© Borgis - New Medicine 4/2012, s. 122-124
*Agnieszka Ledniowska1, Grzegorz Ledniowski2, Jarosław Karoń1, Przemysław Karoń1
An evaluation of the efficiency of different surgery techniques in the treatment of vesicovaginal fistulas – own experience
1Gynaecology-Maternity Ward, ZOZ Kędzierzyn-Koźle Public Hospital, Poland
Supervisor: Jarosław Karoń, MD
2Urology Ward, ZOZ Kędzierzyn-Koźle Public Hospital, Poland
Supervisor: Andrzej Trondowski
Aim. An evaluation of the efficiency of different surgery techniques in the treatment of vesicovaginal fistulas, based on own experience.
Material and methods. In the years 2008-2012, at the Gynaecology-Maternity Ward of the Kędzierzyn-Koźle Public Hospital, 7 patients were operated on due to the development of primary and recurrent vesicovaginal fistulas after abdominal hysterectomy. The patients were operated on vaginally and the operation technique was matched to the location and the size of the fistula.
Results. In 6 patients, the vesicovaginal fistula was closed after only one operation. In 1 patient, a recurrence of the fistula was observed, so the patient needed further corrective surgery.
Conclusions. All of the patients were treated successfully. Both primary and recurrent fistulas can be successfully closed vaginally. Postoperative estrogen therapy in patients operated on vaginally precipitated the healing of postoperative lesions.
Vesicovaginal fistulas are a rare but very discomforting complication. The continuous discharge of urine through the vagina causes irritation of the perineal area and inflammations. It significantly degrades the quality of patients’ lives, at times hindering normal functioning in society. The main cause of the occurrence of fistulas between the urinary and genital tracts is prolonged, complicated birth (1). In developed countries, the majority of vesicovaginal fistulas occur after gynaecological and obstetric surgeries and radiotherapy (2).
Vesicovaginal fistulas occurring after gynaecological surgeries are related in 70% of cases to the removal of the uterus (2, 3). The incidence after uterus removal is 1 in 1800(4).
Radiotherapy, the highly effective method of treatment of genital tract neoplasms carries the risk of complication in the form of postradiation fistula (5, 6). Such fistulas occur due to exceeding the critical dose for the urinary bladder.
Other treatments significantly increasing the risk of occurrence of vesicovaginal fistulas are: restorative surgery of the front vaginal wall, transvaginal hysterectomy.
The evaluation of effectiveness of various techniques of treatment of vesicovaginal fistulas.
PATIENT AND METHODs
The analysis included 7 patients operated on in the ZOZ Kędzierzyn-Koźle Public Hospital in the period 2008-2012 jointly by doctors of the Gynaecology-Maternity Ward and doctors of the Urology Ward. The patients were operated on for primary and recurrent vesicovaginal fistulas. All of the fistulas had occurred after abdominal hysterectomy. Five of the fistulas were primary. Two were recurrent fistulas, each of them three times closed unsuccessfully through abdominal or vaginal routes. The average age of the patients operated on was 54 years. Before surgery, gynaecological and urological diagnoses were performed on each patient. All patients were subjected to a gynaecological examination with a vaginal speculum, during which methylene blue was administered into the urinary bladder, in order to confirm the diagnosis. In all of the patients cytoscopy was performed before and after the surgery.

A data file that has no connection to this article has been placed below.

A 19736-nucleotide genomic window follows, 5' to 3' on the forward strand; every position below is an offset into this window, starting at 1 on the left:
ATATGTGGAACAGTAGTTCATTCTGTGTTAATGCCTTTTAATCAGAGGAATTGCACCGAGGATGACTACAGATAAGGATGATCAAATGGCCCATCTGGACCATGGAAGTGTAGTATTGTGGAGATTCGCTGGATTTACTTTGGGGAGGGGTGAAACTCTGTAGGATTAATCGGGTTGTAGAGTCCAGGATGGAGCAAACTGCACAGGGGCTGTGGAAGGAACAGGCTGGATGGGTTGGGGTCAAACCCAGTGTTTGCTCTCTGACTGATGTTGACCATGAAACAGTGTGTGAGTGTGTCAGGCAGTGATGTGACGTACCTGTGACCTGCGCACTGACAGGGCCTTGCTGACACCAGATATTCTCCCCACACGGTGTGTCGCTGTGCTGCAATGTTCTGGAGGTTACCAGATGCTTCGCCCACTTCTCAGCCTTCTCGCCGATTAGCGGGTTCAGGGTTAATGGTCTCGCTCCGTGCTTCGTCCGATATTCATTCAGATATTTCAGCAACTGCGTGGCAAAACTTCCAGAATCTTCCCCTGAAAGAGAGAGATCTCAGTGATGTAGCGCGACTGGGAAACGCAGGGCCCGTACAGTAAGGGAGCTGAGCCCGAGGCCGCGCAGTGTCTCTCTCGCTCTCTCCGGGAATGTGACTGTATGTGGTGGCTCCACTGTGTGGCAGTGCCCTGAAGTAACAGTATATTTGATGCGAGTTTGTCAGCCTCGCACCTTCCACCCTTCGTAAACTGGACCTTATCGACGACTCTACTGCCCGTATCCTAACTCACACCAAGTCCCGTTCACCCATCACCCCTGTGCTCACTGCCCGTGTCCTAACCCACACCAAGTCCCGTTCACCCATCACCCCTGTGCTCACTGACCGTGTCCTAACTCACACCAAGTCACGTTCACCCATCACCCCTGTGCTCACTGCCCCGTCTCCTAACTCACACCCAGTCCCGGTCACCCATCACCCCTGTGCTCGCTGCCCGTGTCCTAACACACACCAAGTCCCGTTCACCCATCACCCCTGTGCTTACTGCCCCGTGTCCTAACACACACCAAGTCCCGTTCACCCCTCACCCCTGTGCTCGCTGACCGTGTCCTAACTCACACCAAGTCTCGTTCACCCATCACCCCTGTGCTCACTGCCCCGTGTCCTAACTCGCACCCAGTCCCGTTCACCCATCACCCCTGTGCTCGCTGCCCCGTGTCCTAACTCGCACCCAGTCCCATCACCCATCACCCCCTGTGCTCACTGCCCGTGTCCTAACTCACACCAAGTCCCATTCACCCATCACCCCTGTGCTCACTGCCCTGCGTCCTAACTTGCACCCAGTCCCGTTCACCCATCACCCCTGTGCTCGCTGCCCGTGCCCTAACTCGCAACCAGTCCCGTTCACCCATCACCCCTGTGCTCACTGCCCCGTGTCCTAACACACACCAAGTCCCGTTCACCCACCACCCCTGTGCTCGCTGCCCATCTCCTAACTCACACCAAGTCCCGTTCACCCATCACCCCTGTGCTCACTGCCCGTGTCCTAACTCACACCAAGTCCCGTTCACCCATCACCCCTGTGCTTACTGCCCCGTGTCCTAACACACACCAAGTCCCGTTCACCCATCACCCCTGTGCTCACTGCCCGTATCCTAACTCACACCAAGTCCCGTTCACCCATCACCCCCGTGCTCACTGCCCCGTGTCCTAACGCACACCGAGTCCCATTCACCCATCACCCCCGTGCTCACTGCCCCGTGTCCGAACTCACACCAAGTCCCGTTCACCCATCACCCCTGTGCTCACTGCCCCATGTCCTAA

All of the patients were operated on via the vaginal route. The average duration of surgery was 110 minutes. The Foley catheter was removed from the bladder on the 14th day after surgery.
The patients were qualified for surgery depending on the diameter of the vaginal orifice of the fistula duct and the location of the vesicovaginal fistula in relation to the external urethral orifice (6). The fistulas were classified as shown below.
Vesicovaginal fistulas are divided into the following, depending on the vaginal orifice diameter:
– simple, with the orifice diameter below 0.5 cm
– complex, with the orifice diameter larger than 2.5 cm
– intermediate, with the orifice diameter between 0.5 cm and 2.5 cm
The Goh classification divides vesicovaginal fistulas into 4 types (7):
Type 1– the vaginal fistula opening is located at more than 3.5 cm from the external urethral orifice
Type 2 – the vaginal fistula opening is located at 2.5-3.5 cm from the external urethral orifice
Type 3 – the vaginal fistula opening is located at 1.5-2.5 cm from the external urethral orifice
Type 4 – the vaginal fistula opening is located at less than 1.5cm from the external urethral orifice
Three operating techniques were used in the treatment.
A surgery using the Sims technique with the Moir modification was performed on one patient. The fistula was classified as primary, simple (< 0.5 cm), Goh type 1. The operating technique involved longitudinal incisions 0.5 cm upward and downward from the fistula. The vaginal wall and the entire cicatricial fibrous tissue are excised downward, so that the excision does not include the mucous membrane of the urinary bladder. The vaginal walls are not separated from the urinary bladder walls. The edges on both sides are pulled together by applying single vertical mattress sutures from top to bottom. The patient was treated successfully.
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